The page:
Between 2010 and 2015, New Mexico has tracked significant declines in the overweight and obesity rates among students in kindergarten and third grade. Throughout this timeframe, Healthy Kids Healthy Communities (HKHC)* has been a key program for helping children eat well and move more. Starting with one pilot site in Las Cruces, the initiative now reaches 15 counties and five tribal communities, serving nearly one in four of New Mexico’s public elementary school students in communities with the highest poverty rates.
HKHC builds state and local partnerships to make it easier for kids and low-income families to eat healthy and be active, anywhere they live, learn, work, or play. The program focuses on making policy and environmental changes in four areas:
- Improving the built environment to make it easier for kids and families to be active. By setting up shared use agreements between schools and communities and creating Safe Routes to School so students can walk and bike easily and safely.
- Creating healthier school environments. By promoting salad bars, conducting fruit and vegetable taste tests in class, and incorporating local produce into school meals, more than 32,000 students in HKHC schools are getting healthier options to choose from. Schools also are finding more opportunities for physical activity during the day and encouraging students to walk and bike to school. These efforts have built physical activity opportunities for nearly 28,000 students in HKHC schools.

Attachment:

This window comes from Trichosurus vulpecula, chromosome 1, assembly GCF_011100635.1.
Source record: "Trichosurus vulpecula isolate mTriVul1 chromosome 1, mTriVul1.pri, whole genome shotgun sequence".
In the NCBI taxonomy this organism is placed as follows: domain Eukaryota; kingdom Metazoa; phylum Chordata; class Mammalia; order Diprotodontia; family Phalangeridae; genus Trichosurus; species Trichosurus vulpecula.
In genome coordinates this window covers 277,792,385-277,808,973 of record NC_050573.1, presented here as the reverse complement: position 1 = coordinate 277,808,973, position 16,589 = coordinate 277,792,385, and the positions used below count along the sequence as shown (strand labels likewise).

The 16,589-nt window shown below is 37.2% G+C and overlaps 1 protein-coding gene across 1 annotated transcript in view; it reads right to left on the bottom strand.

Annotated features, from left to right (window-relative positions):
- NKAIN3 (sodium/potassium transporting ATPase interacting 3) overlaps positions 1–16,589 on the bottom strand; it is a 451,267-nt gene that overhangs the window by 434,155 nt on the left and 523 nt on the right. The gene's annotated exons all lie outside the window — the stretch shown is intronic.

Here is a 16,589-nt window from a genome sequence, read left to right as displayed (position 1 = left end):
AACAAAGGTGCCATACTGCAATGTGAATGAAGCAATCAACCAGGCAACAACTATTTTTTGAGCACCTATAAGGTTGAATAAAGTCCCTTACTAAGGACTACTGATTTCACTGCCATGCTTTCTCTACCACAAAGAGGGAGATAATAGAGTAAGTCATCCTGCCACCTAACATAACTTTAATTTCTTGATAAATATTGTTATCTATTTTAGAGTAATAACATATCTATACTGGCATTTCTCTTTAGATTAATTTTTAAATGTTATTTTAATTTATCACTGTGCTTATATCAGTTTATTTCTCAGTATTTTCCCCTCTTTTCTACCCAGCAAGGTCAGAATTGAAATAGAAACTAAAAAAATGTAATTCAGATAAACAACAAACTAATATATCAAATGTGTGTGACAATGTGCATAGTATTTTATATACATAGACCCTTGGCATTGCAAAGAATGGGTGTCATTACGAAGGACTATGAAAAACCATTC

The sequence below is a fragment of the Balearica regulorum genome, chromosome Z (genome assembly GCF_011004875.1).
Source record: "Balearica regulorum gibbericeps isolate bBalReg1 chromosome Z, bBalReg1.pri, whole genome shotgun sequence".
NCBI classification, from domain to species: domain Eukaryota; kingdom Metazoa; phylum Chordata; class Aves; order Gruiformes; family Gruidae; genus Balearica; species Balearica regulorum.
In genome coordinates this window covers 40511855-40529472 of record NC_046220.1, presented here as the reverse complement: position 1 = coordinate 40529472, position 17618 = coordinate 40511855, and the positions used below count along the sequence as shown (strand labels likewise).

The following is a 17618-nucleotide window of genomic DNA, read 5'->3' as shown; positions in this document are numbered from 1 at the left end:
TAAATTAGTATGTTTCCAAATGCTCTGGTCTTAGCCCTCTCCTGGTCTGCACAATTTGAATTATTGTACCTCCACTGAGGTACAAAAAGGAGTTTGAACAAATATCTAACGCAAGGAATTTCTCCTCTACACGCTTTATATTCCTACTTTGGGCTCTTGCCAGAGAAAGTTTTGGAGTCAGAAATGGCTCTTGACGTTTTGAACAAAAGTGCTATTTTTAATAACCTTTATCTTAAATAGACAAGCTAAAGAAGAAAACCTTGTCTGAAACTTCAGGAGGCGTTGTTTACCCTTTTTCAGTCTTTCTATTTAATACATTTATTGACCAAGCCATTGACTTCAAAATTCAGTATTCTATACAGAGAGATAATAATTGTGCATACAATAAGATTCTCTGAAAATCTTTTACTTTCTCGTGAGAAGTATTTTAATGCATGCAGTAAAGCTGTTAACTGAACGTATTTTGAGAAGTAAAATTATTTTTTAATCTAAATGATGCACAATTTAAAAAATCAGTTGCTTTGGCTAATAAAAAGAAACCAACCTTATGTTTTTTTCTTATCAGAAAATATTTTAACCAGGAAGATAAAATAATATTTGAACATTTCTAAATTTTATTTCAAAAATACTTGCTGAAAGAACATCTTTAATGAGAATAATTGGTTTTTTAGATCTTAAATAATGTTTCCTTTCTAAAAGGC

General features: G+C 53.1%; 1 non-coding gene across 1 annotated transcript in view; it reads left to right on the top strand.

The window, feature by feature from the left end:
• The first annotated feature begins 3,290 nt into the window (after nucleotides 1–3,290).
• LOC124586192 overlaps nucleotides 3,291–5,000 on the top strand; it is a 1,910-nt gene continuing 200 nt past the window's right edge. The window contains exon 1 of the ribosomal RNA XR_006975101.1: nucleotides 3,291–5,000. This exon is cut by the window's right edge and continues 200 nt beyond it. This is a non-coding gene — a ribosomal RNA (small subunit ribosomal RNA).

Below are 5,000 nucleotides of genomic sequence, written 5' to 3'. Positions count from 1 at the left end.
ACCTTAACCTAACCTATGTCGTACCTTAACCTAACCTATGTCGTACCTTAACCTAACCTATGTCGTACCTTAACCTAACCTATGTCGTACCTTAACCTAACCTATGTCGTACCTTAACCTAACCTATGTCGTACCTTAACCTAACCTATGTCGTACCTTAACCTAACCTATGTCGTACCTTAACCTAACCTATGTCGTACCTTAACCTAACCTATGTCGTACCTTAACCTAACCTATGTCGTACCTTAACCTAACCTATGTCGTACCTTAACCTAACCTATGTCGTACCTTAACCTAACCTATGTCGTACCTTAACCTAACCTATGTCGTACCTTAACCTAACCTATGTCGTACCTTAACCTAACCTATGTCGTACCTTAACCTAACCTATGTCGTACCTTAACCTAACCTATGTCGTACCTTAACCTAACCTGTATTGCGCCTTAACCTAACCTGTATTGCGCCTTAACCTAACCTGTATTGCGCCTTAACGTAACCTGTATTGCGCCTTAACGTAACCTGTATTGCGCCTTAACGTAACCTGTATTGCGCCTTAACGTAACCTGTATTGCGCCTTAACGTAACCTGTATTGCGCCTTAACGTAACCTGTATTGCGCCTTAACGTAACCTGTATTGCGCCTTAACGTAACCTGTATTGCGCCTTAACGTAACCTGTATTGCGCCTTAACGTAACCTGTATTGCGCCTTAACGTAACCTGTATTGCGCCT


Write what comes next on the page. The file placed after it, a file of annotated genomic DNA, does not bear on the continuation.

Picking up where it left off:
- Making healthier foods more available and affordable, especially in rural and remote areas. The state is working to build more farmers markets, create school and community gardens, and help smaller stores stock and market healthier choices. HKHC also recently began working with the Supplemental Nutrition Assistance Education Program, allowing them to expand into additional counties and tribal areas, and reach low-income adults for the first time.
- Supporting healthier childcare settings. HKHM supports childcare providers in making healthy foods and beverages and time for play and physical activity a normal part of the day.
Healthy Kids New Mexico also runs a 5-2-1-O Challenge, encouraging children to eat five or more fruits and vegetables each day, have no more than two hours of screen time per day, be active for at least one hour, and drink lots of water (H2O) each day.
By taking a comprehensive approach to childhood obesity prevention, the state and its partners are creating healthier schools and communities for all children.
*Note: There is no connection to the former RWJF national program Healthy Kids, Healthy Communities.